A group of twenty officers who served in the American Expeditionary Forces (A.E.F.) in France in World War I is credited with planning the Legion. A.E.F. Headquarters asked these officers to suggest ideas on how to improve troop morale. One officer, Lieutenant Colonel Theodore Roosevelt, Jr., proposed an organization of veterans. In February 1919, this group formed a temporary committee and selected several hundred officers who had the confidence and respect of the whole army. When the first organization meeting took place in Paris in March 1919, about 1,000 officers and enlisted men attended. The meeting, known as the Paris Caucus, adopted a temporary constitution and the name The American Legion. It also elected an executive committee to complete the organization's work. It considered each soldier of the A.E.F. a member of the Legion. The executive committee named a subcommittee to organize veterans at home in the U.S. The Legion held a second organizing caucus in St. Louis, Missouri, in May 1919. It completed the constitution and made plans for a permanent organization. It set up temporary headquarters in New York City, and began its relief, employment, and Americanism programs. Congress granted the Legion a national charter in September 1919.

After WWI, Ted would follow his father and become active in politics.  In 1924, he ran for governor of New York, but he lost the election due to well-publicized disagreements with his cousin, future president, Franklin Delano Roosevelt.  Ted would serve in the New York Assembly, as the Assistant Secretary of the Navy, and later as Governor of Puerto Rico and Governor General of the Philippines.  Ted would return to the United States shortly after his cousin, FDR, became president in 1933.  

Ted Jr. would return to active military service in April 1941.  Given the rank of Colonel, he was given command of his old unit, the 26th Regiment in the 1st Infantry Division.  He was promoted to Brigadier General later that year.  While serving in North Africa, Roosevelt gained a reputation of leading from the front. His antics frequently would have him at odds with his commanders; General (and Freemason) Omar Bradley and General George Patton. Due to his not adhering to military protocol, he would be relieved of command and assigned to a staff position.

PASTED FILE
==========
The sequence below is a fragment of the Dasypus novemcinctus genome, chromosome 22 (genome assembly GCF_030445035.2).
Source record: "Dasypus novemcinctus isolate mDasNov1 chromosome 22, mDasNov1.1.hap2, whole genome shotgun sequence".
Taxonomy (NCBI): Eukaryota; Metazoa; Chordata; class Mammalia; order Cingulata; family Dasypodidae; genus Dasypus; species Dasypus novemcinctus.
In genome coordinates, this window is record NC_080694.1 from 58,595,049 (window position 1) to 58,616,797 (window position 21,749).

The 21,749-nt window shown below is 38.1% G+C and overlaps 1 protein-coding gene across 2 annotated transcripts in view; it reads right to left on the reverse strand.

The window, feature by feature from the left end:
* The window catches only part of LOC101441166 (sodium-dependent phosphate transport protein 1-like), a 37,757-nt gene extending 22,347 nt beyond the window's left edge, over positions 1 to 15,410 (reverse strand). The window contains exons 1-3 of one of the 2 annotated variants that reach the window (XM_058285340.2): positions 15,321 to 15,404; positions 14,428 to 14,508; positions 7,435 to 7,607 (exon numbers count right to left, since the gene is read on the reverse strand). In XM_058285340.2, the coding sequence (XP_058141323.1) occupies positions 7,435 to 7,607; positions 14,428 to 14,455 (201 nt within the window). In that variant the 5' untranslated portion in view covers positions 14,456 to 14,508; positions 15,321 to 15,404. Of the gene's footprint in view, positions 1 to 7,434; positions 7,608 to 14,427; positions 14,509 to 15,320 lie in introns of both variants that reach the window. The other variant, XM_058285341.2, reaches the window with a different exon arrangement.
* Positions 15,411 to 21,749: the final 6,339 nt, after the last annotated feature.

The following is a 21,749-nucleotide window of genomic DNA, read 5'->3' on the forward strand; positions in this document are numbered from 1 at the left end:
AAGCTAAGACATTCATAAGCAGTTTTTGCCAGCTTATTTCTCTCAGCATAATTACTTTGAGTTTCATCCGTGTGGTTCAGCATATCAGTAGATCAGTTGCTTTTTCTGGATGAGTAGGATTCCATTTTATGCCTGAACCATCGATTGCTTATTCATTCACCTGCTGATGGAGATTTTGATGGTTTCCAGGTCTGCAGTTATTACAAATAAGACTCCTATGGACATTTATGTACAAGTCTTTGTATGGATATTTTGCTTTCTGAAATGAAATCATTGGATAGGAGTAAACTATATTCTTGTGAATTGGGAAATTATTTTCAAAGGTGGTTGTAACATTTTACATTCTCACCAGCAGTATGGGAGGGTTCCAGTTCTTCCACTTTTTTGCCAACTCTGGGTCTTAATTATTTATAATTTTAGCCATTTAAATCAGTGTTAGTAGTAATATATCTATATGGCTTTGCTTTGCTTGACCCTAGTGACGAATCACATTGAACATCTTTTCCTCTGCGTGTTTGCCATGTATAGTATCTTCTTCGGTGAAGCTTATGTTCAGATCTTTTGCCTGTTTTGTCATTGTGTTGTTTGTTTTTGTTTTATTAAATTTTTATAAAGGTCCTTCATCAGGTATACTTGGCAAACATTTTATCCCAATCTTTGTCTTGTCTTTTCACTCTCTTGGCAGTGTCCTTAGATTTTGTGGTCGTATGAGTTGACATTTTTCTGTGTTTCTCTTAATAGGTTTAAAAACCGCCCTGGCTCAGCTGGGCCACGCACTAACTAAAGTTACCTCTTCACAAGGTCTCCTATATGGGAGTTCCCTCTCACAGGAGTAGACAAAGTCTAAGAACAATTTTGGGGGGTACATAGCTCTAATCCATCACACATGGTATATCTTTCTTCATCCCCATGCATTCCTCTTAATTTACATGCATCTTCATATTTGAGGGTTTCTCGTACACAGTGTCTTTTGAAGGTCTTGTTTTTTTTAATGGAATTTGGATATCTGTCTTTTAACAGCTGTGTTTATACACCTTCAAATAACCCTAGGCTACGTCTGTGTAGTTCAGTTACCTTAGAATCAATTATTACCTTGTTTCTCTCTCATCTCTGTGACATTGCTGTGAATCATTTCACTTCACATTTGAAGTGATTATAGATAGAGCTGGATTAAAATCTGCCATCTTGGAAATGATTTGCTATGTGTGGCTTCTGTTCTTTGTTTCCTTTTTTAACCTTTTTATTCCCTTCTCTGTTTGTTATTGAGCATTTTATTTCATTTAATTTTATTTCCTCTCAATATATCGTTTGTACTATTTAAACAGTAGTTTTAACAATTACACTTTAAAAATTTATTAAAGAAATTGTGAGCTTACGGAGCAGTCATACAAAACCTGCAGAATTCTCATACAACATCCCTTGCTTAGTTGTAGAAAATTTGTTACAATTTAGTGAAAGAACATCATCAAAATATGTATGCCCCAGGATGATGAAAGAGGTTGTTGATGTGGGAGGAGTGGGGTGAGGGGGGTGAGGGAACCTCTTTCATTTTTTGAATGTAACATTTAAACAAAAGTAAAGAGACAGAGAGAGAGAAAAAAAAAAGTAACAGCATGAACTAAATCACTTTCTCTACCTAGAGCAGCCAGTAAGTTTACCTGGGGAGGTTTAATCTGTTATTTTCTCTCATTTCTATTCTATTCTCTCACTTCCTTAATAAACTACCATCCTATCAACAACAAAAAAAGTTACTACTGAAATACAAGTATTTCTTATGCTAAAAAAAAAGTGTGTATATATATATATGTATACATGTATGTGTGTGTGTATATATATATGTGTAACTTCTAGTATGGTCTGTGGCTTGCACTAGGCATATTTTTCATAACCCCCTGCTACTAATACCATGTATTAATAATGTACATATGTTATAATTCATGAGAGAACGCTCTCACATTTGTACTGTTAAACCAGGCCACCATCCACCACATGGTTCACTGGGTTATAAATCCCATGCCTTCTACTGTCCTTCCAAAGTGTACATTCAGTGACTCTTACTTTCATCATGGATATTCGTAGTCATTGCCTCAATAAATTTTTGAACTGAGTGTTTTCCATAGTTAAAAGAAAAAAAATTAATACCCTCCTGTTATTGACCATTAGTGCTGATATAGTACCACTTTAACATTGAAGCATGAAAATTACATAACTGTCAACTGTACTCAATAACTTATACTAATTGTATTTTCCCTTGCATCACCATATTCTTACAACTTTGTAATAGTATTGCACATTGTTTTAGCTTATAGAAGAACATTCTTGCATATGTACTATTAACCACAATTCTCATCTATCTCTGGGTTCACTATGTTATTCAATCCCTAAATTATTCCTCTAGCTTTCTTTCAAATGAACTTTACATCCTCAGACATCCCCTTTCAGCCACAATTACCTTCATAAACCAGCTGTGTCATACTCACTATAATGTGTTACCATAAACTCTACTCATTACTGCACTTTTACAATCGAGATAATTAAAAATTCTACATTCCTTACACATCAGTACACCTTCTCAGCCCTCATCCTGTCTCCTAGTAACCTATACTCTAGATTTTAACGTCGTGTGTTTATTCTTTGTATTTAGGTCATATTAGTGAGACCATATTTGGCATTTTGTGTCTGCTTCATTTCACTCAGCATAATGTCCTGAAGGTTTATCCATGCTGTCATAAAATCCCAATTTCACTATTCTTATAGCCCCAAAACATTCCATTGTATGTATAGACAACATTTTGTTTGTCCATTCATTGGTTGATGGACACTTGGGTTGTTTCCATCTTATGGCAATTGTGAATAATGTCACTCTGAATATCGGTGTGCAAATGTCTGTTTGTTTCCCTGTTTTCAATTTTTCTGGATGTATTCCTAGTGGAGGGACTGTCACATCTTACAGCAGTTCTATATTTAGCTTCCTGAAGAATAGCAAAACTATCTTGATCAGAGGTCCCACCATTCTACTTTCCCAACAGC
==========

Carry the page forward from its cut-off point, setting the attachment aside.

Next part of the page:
During the Italian campaign, Ted Jr. saw combat in Sicily and Sardinia.  He also served as Gen. Dwight D. Eisenhower's liaison to the French Army. He would petition Eisenhower for another combat command, and he would be in June 1944, part of Operation Neptune.  Operation Neptune was the naval component of the D-Day landings which would take place on the beaches of Normandy, France.  He requested three times to lead the first wave of the assault on Utah Beach before he would be granted permission to do so.  On June 6, 1944; in the pre-dawn hours, Ted Jr. would be one of the first men off the landing craft to assault Utah Beach.  Due to the tidal currents being so strong, the first twenty landing craft strayed two miles to the south of the expected objective.  Ted Jr. is said to have declared: "We'll start the war from right here!" upon landing and assessing the situation. 

Under a constant barrage of fire, he proceeded to lead his men across the beach, returning for the ensuing units. He greeted each newly arriving regiment, pointing them toward their changed objective.  It is said that his humor and confidence was encouraging; and that his presence was a calming influence on the troops.   When General Barton, the commanding general of the 4th Division came ashore, Ted Jr. greeted him and gave him a report of the combat situation. 

Barton would write:
"While I was mentally framing [orders], Ted Roosevelt came up. He had landed with the first wave, had put my troops across the beach, and had a perfect picture (just as Roosevelt had earlier promised if allowed to go ashore with the first wave) of the entire situation. I loved Ted. When I finally agreed to his landing with the first wave, I felt sure he would be killed. When I had bade him goodbye, I never expected to see him alive. You can imagine then the emotion with which I greeted him when he came out to meet me [near La Grande Dune]. He was bursting with information."

For his actions at Utah Beach, Roosevelt would be posthumously awarded the Congressional Medal of Honor. His citation reads: